(a) Although not established by law, Frami performed
certain functions which were provided for by law or had evolved
through practice and served the public interest no less than the
interests of its members (see paragraphs 22-23 above).  Frami was
thus the lowest administrative level in a hierarchy comprising,
apart from Frami itself, the Committee and the Ministry.
       (b) Frami was not an employees' organisation representing
its members in conflicts with their employer or engaging in
collective bargaining and was not affiliated to the Icelandic
Federation of Labour.  Instead, it had a membership composed
principally of independent business operators and itself fixed
the rates for services, any changes in which were subject to the
approval of the price-control authorities.
31.    The Court agrees with the applicant and the Commission
that the above-mentioned elements are not sufficient for Frami
to be regarded as a public-law association outside the ambit of
Article 11 (art. 11).  Admittedly, Frami performed certain
functions which were to some extent provided for in the
applicable legislation and which served not only its members but
also the public at large (see paragraphs 22-23 above).  However,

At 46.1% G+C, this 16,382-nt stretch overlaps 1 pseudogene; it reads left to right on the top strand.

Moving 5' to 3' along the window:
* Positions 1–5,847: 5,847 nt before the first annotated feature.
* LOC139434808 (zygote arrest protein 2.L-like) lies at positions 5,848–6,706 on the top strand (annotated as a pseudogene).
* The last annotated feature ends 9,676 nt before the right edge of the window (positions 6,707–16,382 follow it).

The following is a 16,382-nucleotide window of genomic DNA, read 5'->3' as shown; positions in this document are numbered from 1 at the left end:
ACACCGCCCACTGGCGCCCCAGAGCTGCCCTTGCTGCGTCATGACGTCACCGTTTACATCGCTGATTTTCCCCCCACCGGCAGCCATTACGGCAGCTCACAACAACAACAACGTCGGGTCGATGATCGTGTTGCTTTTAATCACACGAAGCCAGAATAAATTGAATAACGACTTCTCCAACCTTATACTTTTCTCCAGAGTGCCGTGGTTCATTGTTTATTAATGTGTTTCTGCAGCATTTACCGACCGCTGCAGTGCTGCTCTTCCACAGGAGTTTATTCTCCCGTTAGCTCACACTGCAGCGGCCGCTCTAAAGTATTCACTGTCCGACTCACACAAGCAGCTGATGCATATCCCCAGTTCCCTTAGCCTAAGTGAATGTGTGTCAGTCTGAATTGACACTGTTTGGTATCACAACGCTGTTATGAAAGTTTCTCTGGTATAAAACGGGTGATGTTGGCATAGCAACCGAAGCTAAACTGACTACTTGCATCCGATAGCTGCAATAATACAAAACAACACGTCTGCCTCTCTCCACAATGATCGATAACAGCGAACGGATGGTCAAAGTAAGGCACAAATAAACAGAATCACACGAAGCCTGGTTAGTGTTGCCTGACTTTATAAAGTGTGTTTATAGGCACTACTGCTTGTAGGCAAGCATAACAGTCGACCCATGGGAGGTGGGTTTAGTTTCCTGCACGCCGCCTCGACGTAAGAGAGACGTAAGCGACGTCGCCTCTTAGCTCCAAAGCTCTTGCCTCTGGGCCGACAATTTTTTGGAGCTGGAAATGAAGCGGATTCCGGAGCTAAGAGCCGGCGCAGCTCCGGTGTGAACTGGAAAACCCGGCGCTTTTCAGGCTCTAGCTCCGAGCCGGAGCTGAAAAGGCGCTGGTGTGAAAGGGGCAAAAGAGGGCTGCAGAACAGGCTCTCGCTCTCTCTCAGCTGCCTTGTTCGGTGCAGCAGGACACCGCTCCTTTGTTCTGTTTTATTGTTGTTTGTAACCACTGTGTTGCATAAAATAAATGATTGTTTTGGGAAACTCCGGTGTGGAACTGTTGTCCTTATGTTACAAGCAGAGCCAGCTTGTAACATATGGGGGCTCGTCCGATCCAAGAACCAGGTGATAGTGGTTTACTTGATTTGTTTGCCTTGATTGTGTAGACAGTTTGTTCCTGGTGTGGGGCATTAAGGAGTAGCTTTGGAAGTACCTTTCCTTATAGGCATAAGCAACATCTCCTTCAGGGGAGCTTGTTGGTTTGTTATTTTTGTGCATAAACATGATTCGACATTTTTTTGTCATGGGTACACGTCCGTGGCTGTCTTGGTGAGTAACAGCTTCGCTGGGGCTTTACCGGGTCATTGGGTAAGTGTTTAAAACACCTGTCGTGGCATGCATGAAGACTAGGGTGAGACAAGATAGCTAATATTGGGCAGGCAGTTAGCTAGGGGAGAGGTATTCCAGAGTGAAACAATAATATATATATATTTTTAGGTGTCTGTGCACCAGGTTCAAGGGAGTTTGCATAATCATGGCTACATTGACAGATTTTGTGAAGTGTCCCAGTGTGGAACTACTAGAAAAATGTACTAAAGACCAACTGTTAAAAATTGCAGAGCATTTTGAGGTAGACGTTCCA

the role of supervision of the implementation of the relevant
rules was entrusted primarily to another institution, namely the
Committee, which in addition had the power to issue licences and
to decide on their suspension and revocation (see paragraphs 20
and 25 above).  Frami was established under private law and
enjoyed full autonomy in determining its own aims, organisation
and procedure.  According to its Articles, admittedly old and
currently under revision, the purpose of Frami was to protect the
professional interests of its members and promote solidarity
among professional taxicab drivers; to determine, negotiate and
present demands relating to the working hours, wages and rates
of its members; to seek to maintain limitations on the number of
taxicabs and to represent its members before the public
authorities (see paragraph 21 above).  Frami was therefore
predominantly a private-law organisation and must thus be
considered an "association" for the purposes of Article 11
(art. 11).
32.    It is not necessary to decide whether Frami can also be
regarded as a trade union within the meaning of Article 11
(art. 11), since the right to form and join trade unions in that
provision is an aspect of the wider right to freedom of